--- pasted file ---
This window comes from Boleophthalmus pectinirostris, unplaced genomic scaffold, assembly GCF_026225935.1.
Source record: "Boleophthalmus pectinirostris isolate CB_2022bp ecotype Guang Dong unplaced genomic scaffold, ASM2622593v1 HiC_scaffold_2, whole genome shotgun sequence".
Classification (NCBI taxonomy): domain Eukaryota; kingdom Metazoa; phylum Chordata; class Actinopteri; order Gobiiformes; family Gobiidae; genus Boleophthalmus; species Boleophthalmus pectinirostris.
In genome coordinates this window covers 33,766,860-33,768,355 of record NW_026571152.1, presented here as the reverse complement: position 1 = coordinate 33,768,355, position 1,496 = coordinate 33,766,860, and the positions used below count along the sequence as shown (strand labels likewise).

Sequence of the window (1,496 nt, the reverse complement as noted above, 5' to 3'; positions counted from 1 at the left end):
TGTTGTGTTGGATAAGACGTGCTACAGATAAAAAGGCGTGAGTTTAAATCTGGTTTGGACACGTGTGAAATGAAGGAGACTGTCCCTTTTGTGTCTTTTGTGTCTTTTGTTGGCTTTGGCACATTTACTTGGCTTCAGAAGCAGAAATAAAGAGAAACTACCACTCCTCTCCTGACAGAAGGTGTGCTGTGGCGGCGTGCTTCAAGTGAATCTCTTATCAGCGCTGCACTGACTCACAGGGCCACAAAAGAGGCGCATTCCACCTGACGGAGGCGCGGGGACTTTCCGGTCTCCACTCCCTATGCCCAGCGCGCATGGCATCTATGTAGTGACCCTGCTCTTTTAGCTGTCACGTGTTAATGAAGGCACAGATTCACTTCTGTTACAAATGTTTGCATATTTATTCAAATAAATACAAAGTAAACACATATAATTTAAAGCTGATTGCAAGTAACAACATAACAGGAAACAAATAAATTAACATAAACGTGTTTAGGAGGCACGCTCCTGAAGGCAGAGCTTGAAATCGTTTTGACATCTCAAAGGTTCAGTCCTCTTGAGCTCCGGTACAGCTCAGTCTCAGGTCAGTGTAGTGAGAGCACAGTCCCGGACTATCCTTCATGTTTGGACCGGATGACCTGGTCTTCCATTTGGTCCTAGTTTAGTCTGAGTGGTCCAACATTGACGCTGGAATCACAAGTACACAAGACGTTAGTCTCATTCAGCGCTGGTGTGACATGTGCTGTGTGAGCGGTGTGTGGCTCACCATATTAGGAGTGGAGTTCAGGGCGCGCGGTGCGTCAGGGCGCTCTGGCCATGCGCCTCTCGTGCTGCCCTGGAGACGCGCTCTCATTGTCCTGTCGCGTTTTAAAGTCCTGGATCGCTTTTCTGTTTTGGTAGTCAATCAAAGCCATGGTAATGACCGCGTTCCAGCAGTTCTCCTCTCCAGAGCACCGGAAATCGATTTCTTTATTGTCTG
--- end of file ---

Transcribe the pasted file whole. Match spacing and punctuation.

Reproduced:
This window comes from Boleophthalmus pectinirostris, unplaced genomic scaffold, assembly GCF_026225935.1.
Source record: "Boleophthalmus pectinirostris isolate CB_2022bp ecotype Guang Dong unplaced genomic scaffold, ASM2622593v1 HiC_scaffold_2, whole genome shotgun sequence".
Classification (NCBI taxonomy): domain Eukaryota; kingdom Metazoa; phylum Chordata; class Actinopteri; order Gobiiformes; family Gobiidae; genus Boleophthalmus; species Boleophthalmus pectinirostris.
In genome coordinates this window covers 33,766,860-33,768,355 of record NW_026571152.1, presented here as the reverse complement: position 1 = coordinate 33,768,355, position 1,496 = coordinate 33,766,860, and the positions used below count along the sequence as shown (strand labels likewise).

Sequence of the window (1,496 nt, the reverse complement as noted above, 5' to 3'; positions counted from 1 at the left end):
TGTTGTGTTGGATAAGACGTGCTACAGATAAAAAGGCGTGAGTTTAAATCTGGTTTGGACACGTGTGAAATGAAGGAGACTGTCCCTTTTGTGTCTTTTGTGTCTTTTGTTGGCTTTGGCACATTTACTTGGCTTCAGAAGCAGAAATAAAGAGAAACTACCACTCCTCTCCTGACAGAAGGTGTGCTGTGGCGGCGTGCTTCAAGTGAATCTCTTATCAGCGCTGCACTGACTCACAGGGCCACAAAAGAGGCGCATTCCACCTGACGGAGGCGCGGGGACTTTCCGGTCTCCACTCCCTATGCCCAGCGCGCATGGCATCTATGTAGTGACCCTGCTCTTTTAGCTGTCACGTGTTAATGAAGGCACAGATTCACTTCTGTTACAAATGTTTGCATATTTATTCAAATAAATACAAAGTAAACACATATAATTTAAAGCTGATTGCAAGTAACAACATAACAGGAAACAAATAAATTAACATAAACGTGTTTAGGAGGCACGCTCCTGAAGGCAGAGCTTGAAATCGTTTTGACATCTCAAAGGTTCAGTCCTCTTGAGCTCCGGTACAGCTCAGTCTCAGGTCAGTGTAGTGAGAGCACAGTCCCGGACTATCCTTCATGTTTGGACCGGATGACCTGGTCTTCCATTTGGTCCTAGTTTAGTCTGAGTGGTCCAACATTGACGCTGGAATCACAAGTACACAAGACGTTAGTCTCATTCAGCGCTGGTGTGACATGTGCTGTGTGAGCGGTGTGTGGCTCACCATATTAGGAGTGGAGTTCAGGGCGCGCGGTGCGTCAGGGCGCTCTGGCCATGCGCCTCTCGTGCTGCCCTGGAGACGCGCTCTCATTGTCCTGTCGCGTTTTAAAGTCCTGGATCGCTTTTCTGTTTTGGTAGTCAATCAAAGCCATGGTAATGACCGCGTTCCAGCAGTTCTCCTCTCCAGAGCACCGGAAATCGATTTCTTTATTGTCTG